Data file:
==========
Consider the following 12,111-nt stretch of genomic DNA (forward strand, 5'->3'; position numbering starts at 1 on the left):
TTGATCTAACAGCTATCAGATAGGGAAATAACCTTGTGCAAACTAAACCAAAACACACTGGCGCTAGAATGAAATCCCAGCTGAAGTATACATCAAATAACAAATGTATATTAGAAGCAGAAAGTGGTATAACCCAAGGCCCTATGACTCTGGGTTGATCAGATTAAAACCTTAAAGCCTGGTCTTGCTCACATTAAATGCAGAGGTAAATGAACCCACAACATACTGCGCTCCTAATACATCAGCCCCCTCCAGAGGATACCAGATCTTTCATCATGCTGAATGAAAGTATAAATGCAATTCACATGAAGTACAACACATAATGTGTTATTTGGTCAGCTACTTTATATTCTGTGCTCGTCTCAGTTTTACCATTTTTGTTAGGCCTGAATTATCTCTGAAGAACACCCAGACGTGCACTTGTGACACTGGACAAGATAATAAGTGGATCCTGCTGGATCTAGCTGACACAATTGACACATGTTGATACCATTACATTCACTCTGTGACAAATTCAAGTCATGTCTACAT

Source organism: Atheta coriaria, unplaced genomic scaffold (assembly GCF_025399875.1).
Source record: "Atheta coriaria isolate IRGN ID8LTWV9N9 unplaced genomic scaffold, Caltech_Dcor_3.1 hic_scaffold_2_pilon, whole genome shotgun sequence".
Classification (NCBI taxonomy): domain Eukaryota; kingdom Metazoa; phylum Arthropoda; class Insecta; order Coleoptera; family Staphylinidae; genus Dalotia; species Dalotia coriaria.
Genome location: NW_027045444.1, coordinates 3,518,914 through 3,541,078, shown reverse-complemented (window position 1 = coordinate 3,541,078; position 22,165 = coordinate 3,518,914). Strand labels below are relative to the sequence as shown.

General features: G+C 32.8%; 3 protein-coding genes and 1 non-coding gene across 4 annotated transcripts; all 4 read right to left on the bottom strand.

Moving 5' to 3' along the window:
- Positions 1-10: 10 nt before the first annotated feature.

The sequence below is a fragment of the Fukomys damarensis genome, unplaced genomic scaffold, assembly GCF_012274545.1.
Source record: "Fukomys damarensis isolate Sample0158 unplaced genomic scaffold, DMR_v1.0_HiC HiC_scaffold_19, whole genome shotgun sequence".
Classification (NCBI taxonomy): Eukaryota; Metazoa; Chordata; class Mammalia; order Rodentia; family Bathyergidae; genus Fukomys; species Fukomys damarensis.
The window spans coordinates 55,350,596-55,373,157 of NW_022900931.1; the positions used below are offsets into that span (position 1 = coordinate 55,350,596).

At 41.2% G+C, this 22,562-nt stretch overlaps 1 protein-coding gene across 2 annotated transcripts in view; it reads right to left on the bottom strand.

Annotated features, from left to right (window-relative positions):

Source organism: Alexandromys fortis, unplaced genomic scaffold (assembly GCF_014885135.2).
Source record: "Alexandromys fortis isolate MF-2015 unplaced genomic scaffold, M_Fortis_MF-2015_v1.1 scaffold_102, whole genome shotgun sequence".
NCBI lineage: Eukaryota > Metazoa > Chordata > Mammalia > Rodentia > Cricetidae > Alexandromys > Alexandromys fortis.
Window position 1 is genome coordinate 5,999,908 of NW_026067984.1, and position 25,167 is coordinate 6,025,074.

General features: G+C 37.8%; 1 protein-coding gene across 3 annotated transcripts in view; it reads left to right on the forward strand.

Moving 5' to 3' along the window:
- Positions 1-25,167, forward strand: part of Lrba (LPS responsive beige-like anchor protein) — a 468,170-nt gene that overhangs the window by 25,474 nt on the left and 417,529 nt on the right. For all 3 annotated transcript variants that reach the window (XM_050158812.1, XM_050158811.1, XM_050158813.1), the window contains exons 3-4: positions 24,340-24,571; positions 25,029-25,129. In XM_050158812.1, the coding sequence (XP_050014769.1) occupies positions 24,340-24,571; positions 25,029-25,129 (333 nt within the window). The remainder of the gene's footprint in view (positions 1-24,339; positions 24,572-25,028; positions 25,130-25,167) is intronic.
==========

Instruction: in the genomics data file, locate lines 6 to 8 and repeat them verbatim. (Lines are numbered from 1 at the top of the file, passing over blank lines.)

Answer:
Genome location: NW_027045444.1, coordinates 3,518,914 through 3,541,078, shown reverse-complemented (window position 1 = coordinate 3,541,078; position 22,165 = coordinate 3,518,914). Strand labels below are relative to the sequence as shown.

General features: G+C 32.8%; 3 protein-coding genes and 1 non-coding gene across 4 annotated transcripts; all 4 read right to left on the bottom strand.

Moving 5' to 3' along the window: